A million dollars? To spend one night with Robert Redford? Most women would pay for the privilege. That oft-told joke aside, Redford helped Demi Moore and Woody Harrelson give heft to the moral dilemma at the heart of this otherwise cheesy story.

Set in the world of TV news, Redford (playing a producer) and Michelle Pfeiffer (as his star reporter) worked up a good amount of chemistry in their unfairly trashed romantic drama.

Directing himself as the man who could tame horses with his voice, this was the middle film in Redford’s informal trilogy about the American idyll. The others are A River Runs Though It (1992) and The Legend of Bagger Vance (2000). Think of them as cinematic tone poems to pastoral Americana.

All great sports movies use sport as a metaphor for life. The concept might be a tad laboured here, but Redford nonetheless personified the all-American values of resolve and redemption.

With Tom Cruise, Meryl Streep and a pre-Spider-man Andrew Garfield, Redford directed and starred in this articulate, highly intelligent drama about America’s war on terror. Unfortunately, nobody was interested but it’s still a great, dialogue-driven wrestle with some thorny issues.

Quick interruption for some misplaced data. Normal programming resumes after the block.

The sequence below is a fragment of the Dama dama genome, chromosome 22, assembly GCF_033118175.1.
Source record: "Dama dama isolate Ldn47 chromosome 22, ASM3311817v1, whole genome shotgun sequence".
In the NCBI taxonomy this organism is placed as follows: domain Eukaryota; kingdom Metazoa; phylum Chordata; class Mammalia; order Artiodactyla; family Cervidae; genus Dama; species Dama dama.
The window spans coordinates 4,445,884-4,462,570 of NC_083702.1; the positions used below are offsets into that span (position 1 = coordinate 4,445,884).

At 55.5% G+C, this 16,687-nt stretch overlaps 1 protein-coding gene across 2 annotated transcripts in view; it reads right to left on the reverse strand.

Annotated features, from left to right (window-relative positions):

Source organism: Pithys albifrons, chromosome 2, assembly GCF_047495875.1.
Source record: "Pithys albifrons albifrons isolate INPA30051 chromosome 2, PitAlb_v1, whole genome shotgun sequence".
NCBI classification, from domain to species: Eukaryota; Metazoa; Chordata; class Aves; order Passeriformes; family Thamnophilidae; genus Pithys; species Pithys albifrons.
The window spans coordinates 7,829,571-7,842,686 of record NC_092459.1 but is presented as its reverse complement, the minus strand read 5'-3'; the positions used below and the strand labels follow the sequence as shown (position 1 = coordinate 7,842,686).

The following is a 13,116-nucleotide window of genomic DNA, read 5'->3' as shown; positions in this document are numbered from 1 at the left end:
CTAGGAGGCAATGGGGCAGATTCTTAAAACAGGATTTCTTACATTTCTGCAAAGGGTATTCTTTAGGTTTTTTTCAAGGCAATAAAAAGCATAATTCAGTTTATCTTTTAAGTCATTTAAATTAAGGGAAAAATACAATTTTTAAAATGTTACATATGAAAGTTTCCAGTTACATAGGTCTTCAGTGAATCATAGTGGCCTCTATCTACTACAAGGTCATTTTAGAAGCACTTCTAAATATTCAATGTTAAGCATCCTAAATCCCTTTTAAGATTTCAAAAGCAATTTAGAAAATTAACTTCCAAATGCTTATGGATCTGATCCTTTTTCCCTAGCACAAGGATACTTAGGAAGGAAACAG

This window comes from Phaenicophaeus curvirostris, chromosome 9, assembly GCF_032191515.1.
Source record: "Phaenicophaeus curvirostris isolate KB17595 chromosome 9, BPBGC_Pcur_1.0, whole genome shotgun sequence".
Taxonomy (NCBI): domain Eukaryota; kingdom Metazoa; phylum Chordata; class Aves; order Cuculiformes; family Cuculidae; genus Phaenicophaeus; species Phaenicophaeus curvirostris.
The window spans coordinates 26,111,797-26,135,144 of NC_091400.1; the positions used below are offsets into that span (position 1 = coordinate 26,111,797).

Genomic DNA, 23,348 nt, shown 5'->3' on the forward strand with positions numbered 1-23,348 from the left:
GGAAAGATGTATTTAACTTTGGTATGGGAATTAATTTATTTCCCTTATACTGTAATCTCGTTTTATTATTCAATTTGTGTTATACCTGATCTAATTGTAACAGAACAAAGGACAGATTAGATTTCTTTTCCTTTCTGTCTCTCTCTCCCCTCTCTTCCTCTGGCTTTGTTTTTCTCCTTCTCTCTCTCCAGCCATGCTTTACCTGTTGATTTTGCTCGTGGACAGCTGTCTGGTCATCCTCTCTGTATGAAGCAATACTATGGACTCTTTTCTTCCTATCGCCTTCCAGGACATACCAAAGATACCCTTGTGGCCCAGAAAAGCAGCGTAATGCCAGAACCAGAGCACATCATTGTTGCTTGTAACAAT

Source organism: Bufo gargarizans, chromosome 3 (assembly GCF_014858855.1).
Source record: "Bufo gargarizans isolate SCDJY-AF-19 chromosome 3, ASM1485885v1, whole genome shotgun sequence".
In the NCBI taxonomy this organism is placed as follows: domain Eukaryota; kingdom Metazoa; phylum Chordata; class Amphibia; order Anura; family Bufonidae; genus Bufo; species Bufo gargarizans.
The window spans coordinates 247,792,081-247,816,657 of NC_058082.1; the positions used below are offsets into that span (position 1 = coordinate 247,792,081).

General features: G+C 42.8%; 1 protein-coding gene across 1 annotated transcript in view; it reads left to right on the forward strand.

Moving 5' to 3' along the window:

This searing drama about a wealthy family in emotional peril won Redford an Oscar for his directorial debut. We all knew Donald Sutherland was a great actor – but Mary Tyler Moore? Timothy Hutton also picked up a doorstop, as did the film.

QUIZ SHOW (1994)
In what is probably his best work as a director, Redford recounts the infamous scandal of the 1950s where game shows were rigged to heighten the drama between contestants. A smooth, increasingly frazzled Ralph Fiennes side-stepped any post-Schindler type-casting with his superb performance as a manipulated winner. The film was a prophecy on the world of reality-TV that was about to hit, and boasted one of the best slug lines of all time: “Fifty million people watched, but no one saw a thing.

…and just one more…

ALL IS LOST (2013)

Stuck in the middle of the ocean on a stricken yacht, Redford is a lost urbanite who must survive everything the sea and sky can throw at him. Directed by JC Chandor (Margin Call; A Most Violent Year), the film is both a great survival story and a declaration that Redford is one of the very few actors who can hold an audience with almost no words and without another soul on the screen.